(iii) A person whom the agency determines is not required to relocate permanently as a direct result of a project; or
(iv) A person whom the agency determines is not displaced as a direct result of a partial acquisition; or
(v) A person who, after receiving a notice of relocation eligibility also receives a notice of noneligibility (described in WAC 468-100-203 (2)(b)); or
(vi) An owner who voluntarily sells his or her property pursuant to WAC 468-100-101 (2)(a) after being informed in writing that if a mutually satisfactory agreement of sale cannot be reached, the agency will not acquire the property; or
(vii) A person who retains the right of use and occupancy of the real property for life following its acquisition by the agency; or
(viii) A person who retains the right of use and occupancy of the real property for a fixed term after its acquisition for a program or project receiving federal financial assistance from the Department of Interior; or
(ix) A person who has occupied the property for the purpose of obtaining assistance under the Uniform Act; or
(x) An owner who retains the right of use and occupancy of the real property for a fixed term after its acquisition by the Department of Interior under Public Law 93-477 or Public Law 93-303, except that such owner remains a displaced person for purposes of subpart D of this code; or
(xi) A person who is determined to be in unlawful occupancy or a person who has been evicted for cause prior to the initiations of negotiations for the property; or
(xii) A person who is not lawfully present in the United States and who has been determined to be ineligible for relocation benefits in accordance with WAC 468-100-208.
(8))) (9) Dwelling: Means the place of permanent or
customary and usual residence of a person, as determined by the
agency according to local custom or law, including a single
family house; a single family unit in a two-family, multifamily,
or multipurpose property; a unit of a condominium or cooperative
housing project; a nonhousekeeping unit; a mobile home; or any
other fixed or installed residential unit other than a unit
customarily used, and currently (although not necessarily
immediately) capable of use, for transportation or recreational
(9))) (10) Farm operation: Means any activity conducted
solely or primarily for the production of one or more
agricultural products or commodities, including timber, for sale
or home use, and customarily producing such products or
commodities in sufficient quantity to be capable of contributing
materially to the operator's support.
(10))) (11) Financial assistance: Means any grant, loan,
or contribution, except a federal guarantee or insurance.
(11))) (12) Initiation of negotiations: Means the date of
delivery of the initial written offer by the agency to the owner
or the owner's representative to purchase real property for a
project for the amount determined to be just compensation, unless
applicable agency program regulations specify a different action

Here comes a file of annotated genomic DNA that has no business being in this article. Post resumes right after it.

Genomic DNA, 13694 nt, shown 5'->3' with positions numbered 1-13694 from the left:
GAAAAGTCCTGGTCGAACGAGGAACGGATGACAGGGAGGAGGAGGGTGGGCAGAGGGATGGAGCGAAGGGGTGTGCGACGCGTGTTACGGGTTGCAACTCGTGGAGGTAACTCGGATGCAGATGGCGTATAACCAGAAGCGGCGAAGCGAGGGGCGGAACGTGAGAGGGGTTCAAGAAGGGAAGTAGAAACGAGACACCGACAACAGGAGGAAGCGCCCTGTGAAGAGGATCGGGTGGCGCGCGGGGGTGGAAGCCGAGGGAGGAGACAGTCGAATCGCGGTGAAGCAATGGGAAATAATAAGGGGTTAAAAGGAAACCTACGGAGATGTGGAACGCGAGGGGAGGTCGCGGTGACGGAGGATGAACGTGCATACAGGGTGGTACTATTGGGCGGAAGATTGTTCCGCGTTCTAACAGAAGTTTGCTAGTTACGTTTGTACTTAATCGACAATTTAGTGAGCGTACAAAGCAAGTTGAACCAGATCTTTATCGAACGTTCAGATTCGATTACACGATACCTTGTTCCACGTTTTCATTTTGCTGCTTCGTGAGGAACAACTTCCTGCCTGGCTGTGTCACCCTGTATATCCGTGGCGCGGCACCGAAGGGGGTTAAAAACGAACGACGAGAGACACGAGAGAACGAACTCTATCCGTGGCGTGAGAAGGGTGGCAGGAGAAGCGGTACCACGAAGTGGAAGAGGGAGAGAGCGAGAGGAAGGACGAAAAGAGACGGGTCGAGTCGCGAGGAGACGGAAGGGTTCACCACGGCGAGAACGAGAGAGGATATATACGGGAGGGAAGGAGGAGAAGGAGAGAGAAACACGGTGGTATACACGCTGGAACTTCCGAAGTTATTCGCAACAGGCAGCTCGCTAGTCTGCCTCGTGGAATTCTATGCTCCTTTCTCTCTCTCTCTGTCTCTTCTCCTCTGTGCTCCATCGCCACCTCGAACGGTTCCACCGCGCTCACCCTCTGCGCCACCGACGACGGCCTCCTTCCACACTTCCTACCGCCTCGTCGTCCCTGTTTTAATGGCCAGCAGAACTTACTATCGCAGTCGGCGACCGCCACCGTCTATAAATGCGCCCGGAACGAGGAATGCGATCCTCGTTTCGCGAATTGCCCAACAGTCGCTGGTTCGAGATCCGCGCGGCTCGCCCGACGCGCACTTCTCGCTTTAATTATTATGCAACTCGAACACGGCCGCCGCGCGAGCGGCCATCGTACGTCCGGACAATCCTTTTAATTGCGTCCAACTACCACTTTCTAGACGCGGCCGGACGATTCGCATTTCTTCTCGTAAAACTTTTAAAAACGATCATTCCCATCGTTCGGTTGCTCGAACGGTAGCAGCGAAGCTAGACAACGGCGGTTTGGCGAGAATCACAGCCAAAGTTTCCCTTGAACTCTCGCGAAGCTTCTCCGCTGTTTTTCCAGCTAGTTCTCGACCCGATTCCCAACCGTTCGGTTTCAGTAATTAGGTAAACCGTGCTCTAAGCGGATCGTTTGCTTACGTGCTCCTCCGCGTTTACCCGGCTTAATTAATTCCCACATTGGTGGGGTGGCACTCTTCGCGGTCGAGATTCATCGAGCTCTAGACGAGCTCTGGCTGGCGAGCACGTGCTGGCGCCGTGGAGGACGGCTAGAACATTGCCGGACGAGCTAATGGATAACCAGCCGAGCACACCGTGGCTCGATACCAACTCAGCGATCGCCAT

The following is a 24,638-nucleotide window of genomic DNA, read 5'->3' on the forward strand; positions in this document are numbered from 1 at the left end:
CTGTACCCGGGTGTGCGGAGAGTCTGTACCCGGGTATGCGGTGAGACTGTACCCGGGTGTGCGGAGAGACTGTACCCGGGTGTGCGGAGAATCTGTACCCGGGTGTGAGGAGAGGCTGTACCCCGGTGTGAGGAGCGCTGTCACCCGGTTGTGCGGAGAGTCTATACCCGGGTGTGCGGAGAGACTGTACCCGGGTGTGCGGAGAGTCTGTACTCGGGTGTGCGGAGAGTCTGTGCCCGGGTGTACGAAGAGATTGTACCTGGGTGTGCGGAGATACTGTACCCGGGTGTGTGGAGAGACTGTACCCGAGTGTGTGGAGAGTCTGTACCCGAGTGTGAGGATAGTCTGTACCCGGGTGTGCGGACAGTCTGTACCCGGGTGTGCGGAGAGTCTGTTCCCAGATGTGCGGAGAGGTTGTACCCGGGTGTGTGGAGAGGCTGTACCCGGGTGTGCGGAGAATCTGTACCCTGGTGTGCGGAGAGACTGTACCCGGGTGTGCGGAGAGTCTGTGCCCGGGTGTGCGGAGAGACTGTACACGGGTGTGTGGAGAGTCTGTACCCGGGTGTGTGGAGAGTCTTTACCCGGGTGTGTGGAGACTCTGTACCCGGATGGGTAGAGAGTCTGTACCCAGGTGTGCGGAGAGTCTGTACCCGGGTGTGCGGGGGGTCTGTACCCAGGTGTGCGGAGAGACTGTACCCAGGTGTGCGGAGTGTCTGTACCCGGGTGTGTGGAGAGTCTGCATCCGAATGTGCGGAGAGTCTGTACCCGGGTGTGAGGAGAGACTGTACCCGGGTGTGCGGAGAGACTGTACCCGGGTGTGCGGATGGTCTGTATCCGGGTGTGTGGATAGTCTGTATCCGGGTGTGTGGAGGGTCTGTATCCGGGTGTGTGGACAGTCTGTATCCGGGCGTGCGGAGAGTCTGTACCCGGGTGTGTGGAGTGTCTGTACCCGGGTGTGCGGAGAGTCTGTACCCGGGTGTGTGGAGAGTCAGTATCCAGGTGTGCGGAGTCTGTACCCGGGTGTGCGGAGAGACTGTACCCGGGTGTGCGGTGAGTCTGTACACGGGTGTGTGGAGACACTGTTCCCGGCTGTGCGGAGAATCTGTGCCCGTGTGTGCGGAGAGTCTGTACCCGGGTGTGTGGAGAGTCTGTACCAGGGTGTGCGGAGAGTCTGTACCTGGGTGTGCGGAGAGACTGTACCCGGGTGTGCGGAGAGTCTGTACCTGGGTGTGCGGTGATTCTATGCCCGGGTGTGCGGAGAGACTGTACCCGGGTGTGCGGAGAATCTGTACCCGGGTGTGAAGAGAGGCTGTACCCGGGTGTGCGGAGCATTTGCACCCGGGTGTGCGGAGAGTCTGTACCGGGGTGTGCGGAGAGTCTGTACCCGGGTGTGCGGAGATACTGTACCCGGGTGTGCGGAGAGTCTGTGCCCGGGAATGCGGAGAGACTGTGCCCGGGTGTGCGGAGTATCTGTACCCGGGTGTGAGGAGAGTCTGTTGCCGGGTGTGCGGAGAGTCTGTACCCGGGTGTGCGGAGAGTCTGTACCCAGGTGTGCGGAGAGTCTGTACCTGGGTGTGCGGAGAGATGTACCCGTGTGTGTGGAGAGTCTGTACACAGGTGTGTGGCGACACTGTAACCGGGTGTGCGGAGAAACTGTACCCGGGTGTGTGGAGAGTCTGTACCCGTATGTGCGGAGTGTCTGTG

to serve this purpose. However:
(a) If the agency issues a notice of its intent to acquire the real property, and a person moves after that notice, but before delivery of the initial written purchase offer, the "initiation of negotiations" means the date the person moves from the property. (See also WAC 468-100-505(3).)
(b) In the case of a permanent relocation to protect the public health and welfare under the Comprehensive Environmental Response Compensation and Liability Act of 1980 (Pub. L. 96-510, or "Superfund"), the "initiation of negotiations" means the formal announcement of such relocation or the federal or federally-coordinated health advisory where the federal government later decides to conduct a permanent relocation.
(12))) (13) Mortgage: Means any of such classes of liens
as are commonly given to secure advances on, or the unpaid
purchase price of, real property, under the laws of the state in
which the real property is located, together with the credit
instruments, if any, secured thereby.
(13))) (14) Owner of displacement dwelling: A displaced
person is considered to have met the requirement to own a
displacement dwelling if the person holds any of the following
interests in real property acquired for a project:
(a) Fee title, a life estate, a ninety-nine year lease, or a lease, including any options for extension, with at least fifty years to run from the date of acquisition; or
(b) An interest in a cooperative housing project which includes the right to occupy a dwelling; or
(c) A contract to purchase any of the interests or estates
described in subsection (1) or ((
(2))) (3) of this section; or
(d) Any other interests, including a partial interest, which in the judgment of the agency warrants consideration as ownership.
(14))) (15) Person: Means any individual, family,
partnership, corporation, or association.
(15))) (16) Salvage value: Means the probable sale price
of an item, if offered for sale on the condition that it will be
removed from the property at the buyer's expense, allowing a
reasonable period of time to find a person buying with knowledge